As there were three of us, we were able to taste and share just about everything.  This is also a great way to do Mumm – bring a few friends, and order something different.  The generous tasting pours make it easy to share your favorites.  There are so many options to taste, I am going to highly my favorites:
  • 2001 DVX – this library selection of the flagship tête de cuvée honors the work of Guy Devaux, who founded Mumm Napa in 1979.  This rich golden oldie is full of brioche, yellow peaches, vanilla custard and baking spice.  Made with only 11 select lots of Chardonnay and Pinot Noir, this special selection had 15% barrel fermented to add richness and depth.  Sitting quietly for 13 years, this was a special treat.  $85
  • 2007 Santana – yes, it’s that Santana.  Carlos Santana and Mumm Napa have had a partnership going back several years, and every year the legendary local musician creates a new blend.  The 2007 was soft and lush, with deep red fruit and figs.  With a hint of Syrah added to the mostly Pinot Noir and Chardonnay, this is a fun wine that benefits the Milagro Foundation.  $56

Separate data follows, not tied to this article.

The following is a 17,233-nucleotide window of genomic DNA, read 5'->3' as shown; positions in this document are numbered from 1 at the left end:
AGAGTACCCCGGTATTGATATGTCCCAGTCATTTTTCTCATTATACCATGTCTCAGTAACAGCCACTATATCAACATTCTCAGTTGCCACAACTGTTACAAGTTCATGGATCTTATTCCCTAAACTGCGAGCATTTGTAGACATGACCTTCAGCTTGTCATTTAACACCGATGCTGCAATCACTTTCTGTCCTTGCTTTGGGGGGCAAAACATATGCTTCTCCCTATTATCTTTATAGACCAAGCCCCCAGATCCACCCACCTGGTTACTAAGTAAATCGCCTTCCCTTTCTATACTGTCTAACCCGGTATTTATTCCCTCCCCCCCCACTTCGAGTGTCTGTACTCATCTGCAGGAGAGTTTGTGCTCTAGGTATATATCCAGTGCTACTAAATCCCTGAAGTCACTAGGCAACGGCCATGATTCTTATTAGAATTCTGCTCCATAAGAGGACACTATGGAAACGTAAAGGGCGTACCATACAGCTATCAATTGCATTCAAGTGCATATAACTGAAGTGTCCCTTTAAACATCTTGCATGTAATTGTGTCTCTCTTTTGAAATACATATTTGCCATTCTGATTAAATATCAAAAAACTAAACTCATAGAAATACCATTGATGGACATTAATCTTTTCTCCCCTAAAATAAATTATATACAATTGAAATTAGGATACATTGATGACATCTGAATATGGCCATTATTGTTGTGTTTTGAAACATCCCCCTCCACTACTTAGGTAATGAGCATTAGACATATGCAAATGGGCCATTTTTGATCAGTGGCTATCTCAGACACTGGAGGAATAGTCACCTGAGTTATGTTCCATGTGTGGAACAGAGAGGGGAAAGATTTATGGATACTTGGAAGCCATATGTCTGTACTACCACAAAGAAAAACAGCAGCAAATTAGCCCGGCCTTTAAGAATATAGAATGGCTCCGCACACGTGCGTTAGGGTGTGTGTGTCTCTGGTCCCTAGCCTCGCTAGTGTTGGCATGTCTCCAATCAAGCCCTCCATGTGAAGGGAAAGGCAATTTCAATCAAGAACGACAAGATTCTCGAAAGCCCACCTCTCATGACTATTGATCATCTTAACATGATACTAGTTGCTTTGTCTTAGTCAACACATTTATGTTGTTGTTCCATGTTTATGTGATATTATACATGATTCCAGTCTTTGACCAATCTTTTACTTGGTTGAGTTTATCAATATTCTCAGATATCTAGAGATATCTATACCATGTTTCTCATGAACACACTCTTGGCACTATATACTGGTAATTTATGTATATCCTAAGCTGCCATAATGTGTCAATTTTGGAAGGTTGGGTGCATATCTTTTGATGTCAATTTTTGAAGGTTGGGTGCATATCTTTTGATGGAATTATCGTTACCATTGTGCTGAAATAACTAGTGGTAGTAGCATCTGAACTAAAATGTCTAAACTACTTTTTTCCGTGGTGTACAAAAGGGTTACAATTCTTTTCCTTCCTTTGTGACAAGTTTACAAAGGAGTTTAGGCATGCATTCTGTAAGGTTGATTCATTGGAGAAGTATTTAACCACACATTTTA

• Brut Reserve Rose Magnum - there is something special about wines in large format bottles.  This non vintage bottling of a classic Pinot Noir & Chardonnay blend was my favorite, with bright cranberry, raspberry, and cherry flavors.  It was completely different than the 750 bottling, which we also tasted and was a great way to show off how wine ages differently in different size bottles.  $68
  • Sparking Pinot Noir – a rare sparkling red, this dry red wine created in the traditionally champagne style is something totally different and fun.  Ripe plums, baking spice, blackberry pie and chocolate all in one, this unique wine leaves you thinking and wanting more.  $34

Mumm Napa is open 7 days a week, and is located on the Silverado Trail in Rutherford, just north of the city of Napa.  Treat your mom to a special Mother’s Day and stop by next Sunday!  Mumm is also widely available in your favorite wine shop or retail outlet and offers excellent value in sparkling wines.

A special thank you to Charles, our tour host and conversationalist, and Kate Regan at Folsom & Associates for arranging this visit!

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From Blogger to wine maker – Thralls scores a home run

Thralls Family Wine - Luscious LushesIt’s enough to make a make for TV movie, or at least – a great article in the Sunday food section.  You know the story, small town boy, goes to the big city to live a dream and makes it big.